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Free Online Study Guide for Dandelion Wine by Ray Bradbury

 

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CONFLICT


Protagonist

Douglas Spaulding, a twelve-year-old boy who has suddenly become aware that he is alive.

Antagonist

Mortality, which comes in many forms: actual deaths; a growing self-awareness, and the transformation of life into a mechanized routine, symbolized by various kinds of machines.

Climax

Douglas almost dies from a fever but is saved by the junkman Ned Jonas.

Outcome

Douglas grows wiser and more heroic as summer comes to an end, saving his imagination (in the form of the Tarot Witch) and his family (from the meddling of Aunt Rose in his grandmother's kitchen).


SHORT SUMMARY (Synopsis)


In the summer of 1928 in Green Town, Illinois, 12-year-old Douglas Spaulding realizes he is alive - that is, he becomes self-aware in a manner he had never been before, and is exhilarated by the new richness it gives everyday experiences, especially at the start of summer: the harvest of fox grapes, the making of dandelion wine, the purchase of new sneakers, the setting up of the porch swing. With his brother Tom, Douglas decides to keep track of the events of this summer in a tablet.


As the summer progresses, the boys become involved in adventures throughout town. Douglas faces the ravine, representing the danger of nature, and his seeming disappearance while playing there scares Tom and their mother. Grandfather Spaulding gives his boarder Bill Forrester a lesson on the value of mowing lawns and gardening. At Douglas' encouragement, Leo Auffmann tries to create a Happiness Machine but discovers that his family is most deserving of that title. Tom and his friends spend time with Mrs. Helen Bentley, who confirms the children's belief that old people were never children. Douglas' friend Charlie Woodman introduces him to the Time Machine, Colonel Freeleigh, whose stories and experiences go back a hundred years.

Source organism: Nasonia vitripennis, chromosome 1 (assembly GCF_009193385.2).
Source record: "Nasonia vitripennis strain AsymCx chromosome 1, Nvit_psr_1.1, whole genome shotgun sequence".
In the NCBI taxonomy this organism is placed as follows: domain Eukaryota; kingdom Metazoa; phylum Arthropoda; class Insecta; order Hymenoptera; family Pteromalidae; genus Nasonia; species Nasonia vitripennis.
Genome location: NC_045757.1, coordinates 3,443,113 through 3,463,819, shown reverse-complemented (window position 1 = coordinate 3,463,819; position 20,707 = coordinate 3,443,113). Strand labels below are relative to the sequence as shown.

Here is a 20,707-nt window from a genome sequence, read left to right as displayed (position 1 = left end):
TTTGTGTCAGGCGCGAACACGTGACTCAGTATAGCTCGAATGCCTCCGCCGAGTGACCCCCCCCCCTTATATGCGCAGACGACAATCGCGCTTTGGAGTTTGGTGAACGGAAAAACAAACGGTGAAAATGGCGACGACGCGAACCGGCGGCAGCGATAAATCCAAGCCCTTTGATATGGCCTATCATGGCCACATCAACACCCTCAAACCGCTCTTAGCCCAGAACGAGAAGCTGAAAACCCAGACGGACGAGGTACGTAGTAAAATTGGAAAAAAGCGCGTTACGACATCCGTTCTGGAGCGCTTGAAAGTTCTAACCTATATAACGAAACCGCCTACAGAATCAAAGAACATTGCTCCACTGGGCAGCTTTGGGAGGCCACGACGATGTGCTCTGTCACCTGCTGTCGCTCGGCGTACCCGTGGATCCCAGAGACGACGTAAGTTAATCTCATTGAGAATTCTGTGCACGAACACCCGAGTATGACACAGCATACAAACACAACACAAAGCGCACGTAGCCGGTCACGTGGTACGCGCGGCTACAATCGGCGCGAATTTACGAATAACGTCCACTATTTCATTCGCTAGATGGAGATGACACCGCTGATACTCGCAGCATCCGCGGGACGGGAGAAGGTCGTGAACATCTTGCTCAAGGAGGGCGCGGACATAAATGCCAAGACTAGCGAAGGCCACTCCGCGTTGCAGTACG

However, the awareness of life is accompanied by a creeping awareness of mortality. Douglas is distressed when Miss Fern and Miss Roberta have an accident while driving their Green Machine, only to abandon driving the electric-powered vehicle ever again. Mr. Tridden the trolley conductor gives the children of the town a last trip on the trolley to a picnic, as the trolley is to be replaced by buses. Another of Douglas' friends, John Huff, moves away from town, while Tom becomes a pawn in the supposedly magic-driven feud between Elmira Brown and Clara Goodwater.

Colonel Freeleigh dies when his one connection to the outside world, the telephone, is taken away from him. Bill Forrester develops the start of a romance with the considerably older Helen Loomis, but she dies soon after. The Lonely One stalks the women of the town, but ends up killed by one of his potential victims, Lavinia Nebbs. And Douglas' own Great-Grandmother dies, though she assures Douglas that as long as she has family, she never truly dies.

Alarmed at all these developments, Douglas is still not able to admit his own mortality, that he too will eventually die. However, he finds the strength to rescue the Tarot Witch wax figure from the arcade and its drunken owner, Mr. Black. At the peak of summer, on its hottest day, Douglas falls ill with fever and seems close to death himself, but is saved by bottled air delivered to him by the junkman Ned Jonas. Knowing he must pass along this act of kindness, Douglas has his chance when Aunt Rose visits his grandparents: Aunt Rose ruins Grandmother Spaulding's cooking with her efficiency and measurements, so Douglas restores the chaos of the kitchen to save Grandma's cooking ability. Summer finally comes to a close, but Douglas comes out of it wiser and more self-aware.


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Free Online Study Guide for Dandelion Wine by Ray Bradbury

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